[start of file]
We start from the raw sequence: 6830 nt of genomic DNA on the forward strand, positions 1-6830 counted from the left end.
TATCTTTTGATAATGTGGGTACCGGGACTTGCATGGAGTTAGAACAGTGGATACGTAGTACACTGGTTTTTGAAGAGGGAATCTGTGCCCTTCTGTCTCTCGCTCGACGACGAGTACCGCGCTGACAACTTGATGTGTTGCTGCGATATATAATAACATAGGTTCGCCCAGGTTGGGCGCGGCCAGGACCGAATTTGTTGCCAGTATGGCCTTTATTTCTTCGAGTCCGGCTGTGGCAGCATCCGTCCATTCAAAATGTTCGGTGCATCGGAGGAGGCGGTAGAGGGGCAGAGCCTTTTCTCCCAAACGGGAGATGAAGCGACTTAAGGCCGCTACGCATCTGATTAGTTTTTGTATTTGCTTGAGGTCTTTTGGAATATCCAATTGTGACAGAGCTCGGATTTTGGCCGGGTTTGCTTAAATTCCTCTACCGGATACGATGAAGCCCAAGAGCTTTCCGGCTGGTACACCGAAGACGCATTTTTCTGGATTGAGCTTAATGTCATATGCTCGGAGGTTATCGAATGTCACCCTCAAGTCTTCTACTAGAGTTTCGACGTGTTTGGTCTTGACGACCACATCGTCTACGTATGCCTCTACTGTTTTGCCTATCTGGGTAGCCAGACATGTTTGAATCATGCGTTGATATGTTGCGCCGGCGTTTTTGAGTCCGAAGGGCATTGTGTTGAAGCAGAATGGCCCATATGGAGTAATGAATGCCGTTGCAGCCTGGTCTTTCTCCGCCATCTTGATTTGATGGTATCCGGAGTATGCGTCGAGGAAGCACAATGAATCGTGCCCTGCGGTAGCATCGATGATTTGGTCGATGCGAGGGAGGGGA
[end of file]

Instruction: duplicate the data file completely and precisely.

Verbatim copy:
We start from the raw sequence: 6830 nt of genomic DNA on the forward strand, positions 1-6830 counted from the left end.
TATCTTTTGATAATGTGGGTACCGGGACTTGCATGGAGTTAGAACAGTGGATACGTAGTACACTGGTTTTTGAAGAGGGAATCTGTGCCCTTCTGTCTCTCGCTCGACGACGAGTACCGCGCTGACAACTTGATGTGTTGCTGCGATATATAATAACATAGGTTCGCCCAGGTTGGGCGCGGCCAGGACCGAATTTGTTGCCAGTATGGCCTTTATTTCTTCGAGTCCGGCTGTGGCAGCATCCGTCCATTCAAAATGTTCGGTGCATCGGAGGAGGCGGTAGAGGGGCAGAGCCTTTTCTCCCAAACGGGAGATGAAGCGACTTAAGGCCGCTACGCATCTGATTAGTTTTTGTATTTGCTTGAGGTCTTTTGGAATATCCAATTGTGACAGAGCTCGGATTTTGGCCGGGTTTGCTTAAATTCCTCTACCGGATACGATGAAGCCCAAGAGCTTTCCGGCTGGTACACCGAAGACGCATTTTTCTGGATTGAGCTTAATGTCATATGCTCGGAGGTTATCGAATGTCACCCTCAAGTCTTCTACTAGAGTTTCGACGTGTTTGGTCTTGACGACCACATCGTCTACGTATGCCTCTACTGTTTTGCCTATCTGGGTAGCCAGACATGTTTGAATCATGCGTTGATATGTTGCGCCGGCGTTTTTGAGTCCGAAGGGCATTGTGTTGAAGCAGAATGGCCCATATGGAGTAATGAATGCCGTTGCAGCCTGGTCTTTCTCCGCCATCTTGATTTGATGGTATCCGGAGTATGCGTCGAGGAAGCACAATGAATCGTGCCCTGCGGTAGCATCGATGATTTGGTCGATGCGAGGGAGGGGA